So much food, you must be thinking, didn't the guests need something to wash everything down? Indeed they did. As a welcome drink, I made a version of one of my favourite cocktails, the French martini served in Elceed's glass jars. From memory, I think I used 30ml Chambord raspberry liquor per drink with 15ml vodka and 120ml pineapple juice (much more juice than normal but safer to serve, more palatable and less expensive). Each drink was topped with frozen raspberries and served with with Emerald + Ella striped pink paper straws. I love these straws and was thrilled to have an excuse to buy these online and use.

After the welcome drink,  the drink options were:

 Grandin Methode Traditionnelle Brut (coz it's French and a nice, affordable sparkling)
Toi Toi Marlborough Sauvignon Blanc (coz they make the best Sauv in NZ, it was recommended by the wine guy in Dan Murphy's and 'toi toi' sounds French!)
Kronenbourg 1664 lager (coz it's French and the Mister approved)
Pipsqueak Cider (coz I like it)
San Pellegrino sparkling natural mineral water (again, coz I like it)

The French beer Kronenbourg is not hugely popular here in Australia so lucky the Mister is up for adventures of the beer finding variety. Most bottle shops, including big ones like Dan Murphy's and First Choice, only had one or two boxes/slabs in stock, so even with a smallish guest list of about 50 people it took us a couple of trips over a few weekends just to buy the beer! Speaking of the guest list, we have huge extended families and with limited space and budget, I had to make the tough decision to only invite immediate family and some friends.

But back to the drinks, the service was so good that in the next few days I was hearing from everyone how it great it was that the staff remembered what they were drinking and made sure they always had what they wanted.

You may just be able to make out in the photo below that I tried to dress the part in a pink dress. I found pink satin shoes to match with a black peep toe. Over the toe is a little raised netting feature so I made a fascinator for my hair with a piece of black netting from Lincraft. I had a fantastic night as you would expect when surrounded by all my favourite things. As is usually the case with a celebration, the day after the party was equally fun, devouring leftover food, opening presents (so many divine cookbooks) and generally enjoying the company of family and friends from out of town. My heart was really singing in true Charles Whyte style. For me, turning 30 was about embracing what I love and doing things in life that make me happy. I think the party achieved that - it's just trying to do what I love every day that is a little harder at times.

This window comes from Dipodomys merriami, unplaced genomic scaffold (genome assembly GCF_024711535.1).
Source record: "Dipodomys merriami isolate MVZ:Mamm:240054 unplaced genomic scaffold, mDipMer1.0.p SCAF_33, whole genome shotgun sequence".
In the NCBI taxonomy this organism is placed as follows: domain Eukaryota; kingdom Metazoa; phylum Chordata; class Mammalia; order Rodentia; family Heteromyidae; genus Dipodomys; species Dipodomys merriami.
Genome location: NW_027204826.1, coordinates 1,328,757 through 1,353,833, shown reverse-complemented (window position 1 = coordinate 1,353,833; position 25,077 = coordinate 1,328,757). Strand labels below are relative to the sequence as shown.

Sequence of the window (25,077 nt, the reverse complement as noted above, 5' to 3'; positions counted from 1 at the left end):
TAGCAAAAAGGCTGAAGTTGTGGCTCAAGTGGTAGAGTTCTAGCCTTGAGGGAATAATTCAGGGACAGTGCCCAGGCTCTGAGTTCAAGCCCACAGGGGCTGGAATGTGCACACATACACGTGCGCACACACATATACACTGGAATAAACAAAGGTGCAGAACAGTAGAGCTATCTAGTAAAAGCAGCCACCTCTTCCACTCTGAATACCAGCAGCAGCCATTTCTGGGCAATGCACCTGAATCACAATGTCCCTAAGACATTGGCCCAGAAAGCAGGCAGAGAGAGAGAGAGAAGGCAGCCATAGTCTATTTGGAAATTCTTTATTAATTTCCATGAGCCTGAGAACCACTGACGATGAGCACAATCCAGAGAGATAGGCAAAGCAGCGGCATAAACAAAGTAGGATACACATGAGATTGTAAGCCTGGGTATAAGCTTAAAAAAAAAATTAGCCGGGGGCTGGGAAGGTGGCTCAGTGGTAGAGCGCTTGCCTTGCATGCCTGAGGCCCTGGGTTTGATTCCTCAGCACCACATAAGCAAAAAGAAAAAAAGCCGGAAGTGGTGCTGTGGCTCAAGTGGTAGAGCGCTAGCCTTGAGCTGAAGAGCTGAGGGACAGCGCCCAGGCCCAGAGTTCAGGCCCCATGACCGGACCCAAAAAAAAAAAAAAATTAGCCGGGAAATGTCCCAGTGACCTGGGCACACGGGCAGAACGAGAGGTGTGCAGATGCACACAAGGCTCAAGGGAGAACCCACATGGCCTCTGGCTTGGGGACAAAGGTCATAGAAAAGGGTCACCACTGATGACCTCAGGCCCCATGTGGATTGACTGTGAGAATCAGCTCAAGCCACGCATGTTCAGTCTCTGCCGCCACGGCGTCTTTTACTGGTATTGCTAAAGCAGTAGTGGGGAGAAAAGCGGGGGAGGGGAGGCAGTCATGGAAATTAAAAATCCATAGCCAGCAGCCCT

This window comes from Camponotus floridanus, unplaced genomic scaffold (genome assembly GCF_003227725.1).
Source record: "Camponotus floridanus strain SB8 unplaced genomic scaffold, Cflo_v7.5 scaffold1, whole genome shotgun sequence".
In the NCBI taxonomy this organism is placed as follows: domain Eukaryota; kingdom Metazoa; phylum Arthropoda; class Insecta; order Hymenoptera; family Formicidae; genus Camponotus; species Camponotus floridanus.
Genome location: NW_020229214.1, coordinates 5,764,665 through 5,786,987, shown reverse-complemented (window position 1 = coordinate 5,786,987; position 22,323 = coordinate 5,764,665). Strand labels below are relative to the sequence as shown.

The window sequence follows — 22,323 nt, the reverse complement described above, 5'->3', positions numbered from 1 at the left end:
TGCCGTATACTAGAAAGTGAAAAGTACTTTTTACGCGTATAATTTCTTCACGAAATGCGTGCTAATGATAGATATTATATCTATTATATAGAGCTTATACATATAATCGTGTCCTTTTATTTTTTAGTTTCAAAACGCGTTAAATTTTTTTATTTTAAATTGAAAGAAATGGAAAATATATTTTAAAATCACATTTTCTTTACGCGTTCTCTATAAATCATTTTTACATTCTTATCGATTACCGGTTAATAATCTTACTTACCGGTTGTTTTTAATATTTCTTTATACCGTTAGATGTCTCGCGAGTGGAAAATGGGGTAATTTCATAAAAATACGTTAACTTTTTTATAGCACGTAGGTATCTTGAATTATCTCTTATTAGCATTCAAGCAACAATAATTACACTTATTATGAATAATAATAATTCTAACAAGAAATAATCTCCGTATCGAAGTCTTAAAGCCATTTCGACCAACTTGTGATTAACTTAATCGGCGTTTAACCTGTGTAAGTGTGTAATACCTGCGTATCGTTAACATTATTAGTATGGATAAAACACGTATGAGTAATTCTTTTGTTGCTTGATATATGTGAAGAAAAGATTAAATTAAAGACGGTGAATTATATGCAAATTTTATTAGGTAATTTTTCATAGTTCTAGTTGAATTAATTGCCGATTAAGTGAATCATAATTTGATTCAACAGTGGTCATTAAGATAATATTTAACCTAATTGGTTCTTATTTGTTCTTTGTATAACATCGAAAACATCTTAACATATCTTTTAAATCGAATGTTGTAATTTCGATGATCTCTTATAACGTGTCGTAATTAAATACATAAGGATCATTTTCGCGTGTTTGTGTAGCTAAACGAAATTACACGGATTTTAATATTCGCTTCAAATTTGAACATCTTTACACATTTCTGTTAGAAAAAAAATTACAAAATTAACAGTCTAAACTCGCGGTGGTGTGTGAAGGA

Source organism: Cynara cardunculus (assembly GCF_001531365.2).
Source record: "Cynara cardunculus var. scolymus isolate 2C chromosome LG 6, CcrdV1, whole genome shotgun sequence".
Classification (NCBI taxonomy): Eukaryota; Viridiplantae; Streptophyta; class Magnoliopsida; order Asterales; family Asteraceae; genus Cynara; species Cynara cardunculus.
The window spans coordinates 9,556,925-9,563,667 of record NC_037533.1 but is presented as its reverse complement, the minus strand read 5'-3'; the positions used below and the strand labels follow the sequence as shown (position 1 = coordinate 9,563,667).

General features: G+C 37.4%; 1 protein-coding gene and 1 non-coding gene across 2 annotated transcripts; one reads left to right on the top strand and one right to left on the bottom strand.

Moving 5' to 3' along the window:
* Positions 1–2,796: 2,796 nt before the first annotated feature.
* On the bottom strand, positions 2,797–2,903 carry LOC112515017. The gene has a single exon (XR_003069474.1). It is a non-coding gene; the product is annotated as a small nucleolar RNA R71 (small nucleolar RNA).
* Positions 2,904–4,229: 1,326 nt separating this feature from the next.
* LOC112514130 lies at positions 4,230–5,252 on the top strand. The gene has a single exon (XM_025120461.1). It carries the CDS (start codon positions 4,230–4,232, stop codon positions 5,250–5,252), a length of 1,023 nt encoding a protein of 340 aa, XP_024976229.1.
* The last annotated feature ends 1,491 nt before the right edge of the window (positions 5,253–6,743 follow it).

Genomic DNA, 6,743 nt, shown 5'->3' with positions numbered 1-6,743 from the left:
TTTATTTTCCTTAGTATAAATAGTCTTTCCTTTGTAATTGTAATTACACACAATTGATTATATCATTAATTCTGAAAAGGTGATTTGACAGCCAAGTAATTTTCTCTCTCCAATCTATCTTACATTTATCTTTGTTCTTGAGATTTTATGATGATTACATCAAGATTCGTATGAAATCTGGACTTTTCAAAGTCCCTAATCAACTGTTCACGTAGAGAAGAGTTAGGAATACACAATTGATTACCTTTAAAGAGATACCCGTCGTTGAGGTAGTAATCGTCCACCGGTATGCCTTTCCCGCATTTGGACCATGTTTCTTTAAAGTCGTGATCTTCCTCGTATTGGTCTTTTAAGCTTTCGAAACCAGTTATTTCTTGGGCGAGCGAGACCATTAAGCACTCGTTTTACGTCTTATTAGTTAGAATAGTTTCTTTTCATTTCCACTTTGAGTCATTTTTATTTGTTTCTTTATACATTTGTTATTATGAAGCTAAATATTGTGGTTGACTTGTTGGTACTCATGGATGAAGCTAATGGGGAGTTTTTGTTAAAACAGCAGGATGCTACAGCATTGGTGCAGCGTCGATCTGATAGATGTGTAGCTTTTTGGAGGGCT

Finally, I mustered up all my (very limited) design skills to create this 'Merci beaucoup' thank you note. I've tried to give them out as I've seen people but somehow this year is just slipping through my fingers so there are a few outstanding. If any of my lovely guests are reading this and thinking 'where's mine?' I am very sorry. I love you! Thanks for sharing my special celebration. You make the days between the celebrations better too! If you helped me in any way, hopefully I've mentioned you above and/or you know how much that means to me. Thank you to Nina, my darling, crazy, little sister who travelled from Brisbane for the occasion (not sure if she will read this but I forgot to thank her on the night and she is my only favourite sister so I must show her the love). Lastly, thank you for reading if you made it this far! Celebrate birthdays! And eat cake for breakfast! Xxx